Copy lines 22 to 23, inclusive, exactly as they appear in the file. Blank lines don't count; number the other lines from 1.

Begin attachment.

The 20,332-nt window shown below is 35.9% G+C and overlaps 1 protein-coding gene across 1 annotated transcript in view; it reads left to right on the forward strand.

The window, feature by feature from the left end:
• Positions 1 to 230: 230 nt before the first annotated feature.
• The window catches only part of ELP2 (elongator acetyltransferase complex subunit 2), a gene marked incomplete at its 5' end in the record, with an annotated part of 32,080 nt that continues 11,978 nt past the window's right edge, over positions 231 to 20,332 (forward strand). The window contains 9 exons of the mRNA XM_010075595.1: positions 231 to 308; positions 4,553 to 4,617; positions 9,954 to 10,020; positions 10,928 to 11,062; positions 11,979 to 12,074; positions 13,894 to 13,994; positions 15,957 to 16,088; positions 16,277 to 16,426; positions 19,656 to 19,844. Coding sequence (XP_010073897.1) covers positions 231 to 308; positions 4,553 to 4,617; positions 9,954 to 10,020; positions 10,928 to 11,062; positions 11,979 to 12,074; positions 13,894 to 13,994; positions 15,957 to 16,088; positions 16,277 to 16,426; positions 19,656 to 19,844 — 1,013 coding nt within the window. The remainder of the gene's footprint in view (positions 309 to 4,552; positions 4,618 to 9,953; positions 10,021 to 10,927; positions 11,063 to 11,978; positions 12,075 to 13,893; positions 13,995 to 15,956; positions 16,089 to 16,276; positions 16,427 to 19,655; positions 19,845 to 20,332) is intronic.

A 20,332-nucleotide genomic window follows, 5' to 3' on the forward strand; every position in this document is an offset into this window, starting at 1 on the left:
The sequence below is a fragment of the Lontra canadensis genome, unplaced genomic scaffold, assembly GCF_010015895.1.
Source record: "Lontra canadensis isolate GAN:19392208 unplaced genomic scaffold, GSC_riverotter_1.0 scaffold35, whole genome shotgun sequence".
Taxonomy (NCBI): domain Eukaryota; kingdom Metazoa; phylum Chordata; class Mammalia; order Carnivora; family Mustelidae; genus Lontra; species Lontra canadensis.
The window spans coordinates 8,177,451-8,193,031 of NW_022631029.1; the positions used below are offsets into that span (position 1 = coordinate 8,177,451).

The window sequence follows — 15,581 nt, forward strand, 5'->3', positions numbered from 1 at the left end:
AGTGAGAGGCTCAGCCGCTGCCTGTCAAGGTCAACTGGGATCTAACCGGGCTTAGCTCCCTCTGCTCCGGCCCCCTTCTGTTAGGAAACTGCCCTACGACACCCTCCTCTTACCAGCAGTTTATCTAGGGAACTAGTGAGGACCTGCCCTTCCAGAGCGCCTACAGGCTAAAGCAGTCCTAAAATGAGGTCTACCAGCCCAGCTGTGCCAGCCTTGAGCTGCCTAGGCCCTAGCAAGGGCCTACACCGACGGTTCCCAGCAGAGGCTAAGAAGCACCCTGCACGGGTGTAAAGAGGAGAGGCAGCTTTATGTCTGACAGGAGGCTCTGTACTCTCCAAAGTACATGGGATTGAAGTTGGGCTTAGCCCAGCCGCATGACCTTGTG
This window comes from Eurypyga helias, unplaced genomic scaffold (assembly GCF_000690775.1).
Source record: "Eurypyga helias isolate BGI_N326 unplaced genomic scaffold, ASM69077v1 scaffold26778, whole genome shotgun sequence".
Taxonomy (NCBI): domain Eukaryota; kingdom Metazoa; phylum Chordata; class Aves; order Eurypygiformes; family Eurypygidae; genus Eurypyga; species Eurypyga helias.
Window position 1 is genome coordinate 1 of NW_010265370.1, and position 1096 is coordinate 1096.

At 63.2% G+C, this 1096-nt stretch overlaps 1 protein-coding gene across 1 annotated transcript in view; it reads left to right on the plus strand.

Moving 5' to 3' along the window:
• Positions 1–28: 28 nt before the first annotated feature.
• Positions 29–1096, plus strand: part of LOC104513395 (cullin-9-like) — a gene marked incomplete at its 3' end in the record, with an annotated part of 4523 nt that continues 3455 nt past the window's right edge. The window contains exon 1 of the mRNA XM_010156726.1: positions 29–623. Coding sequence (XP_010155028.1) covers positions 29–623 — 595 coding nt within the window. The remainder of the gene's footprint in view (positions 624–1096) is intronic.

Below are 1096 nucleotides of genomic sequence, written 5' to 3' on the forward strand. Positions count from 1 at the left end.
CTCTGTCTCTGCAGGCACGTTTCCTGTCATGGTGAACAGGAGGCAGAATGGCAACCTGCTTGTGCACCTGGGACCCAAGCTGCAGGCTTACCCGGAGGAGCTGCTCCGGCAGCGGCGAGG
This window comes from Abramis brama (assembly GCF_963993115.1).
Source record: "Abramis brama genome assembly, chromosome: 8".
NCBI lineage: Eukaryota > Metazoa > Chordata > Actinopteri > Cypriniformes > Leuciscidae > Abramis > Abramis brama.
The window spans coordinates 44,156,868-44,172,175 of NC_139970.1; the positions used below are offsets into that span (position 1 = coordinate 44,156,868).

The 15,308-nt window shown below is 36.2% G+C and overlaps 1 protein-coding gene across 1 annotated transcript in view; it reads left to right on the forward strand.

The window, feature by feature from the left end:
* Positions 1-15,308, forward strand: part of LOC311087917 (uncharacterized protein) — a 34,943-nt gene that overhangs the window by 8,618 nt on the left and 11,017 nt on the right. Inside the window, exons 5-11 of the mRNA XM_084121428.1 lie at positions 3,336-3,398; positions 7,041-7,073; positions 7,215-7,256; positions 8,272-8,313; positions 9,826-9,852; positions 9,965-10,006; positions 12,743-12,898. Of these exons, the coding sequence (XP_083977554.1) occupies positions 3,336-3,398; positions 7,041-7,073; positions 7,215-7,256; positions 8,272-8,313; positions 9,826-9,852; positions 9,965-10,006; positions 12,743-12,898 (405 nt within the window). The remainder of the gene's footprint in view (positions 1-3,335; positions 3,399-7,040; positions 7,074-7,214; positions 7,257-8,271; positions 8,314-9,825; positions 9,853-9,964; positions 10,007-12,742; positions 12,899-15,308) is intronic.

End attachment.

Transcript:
This window comes from Abramis brama (assembly GCF_963993115.1).
Source record: "Abramis brama genome assembly, chromosome: 8".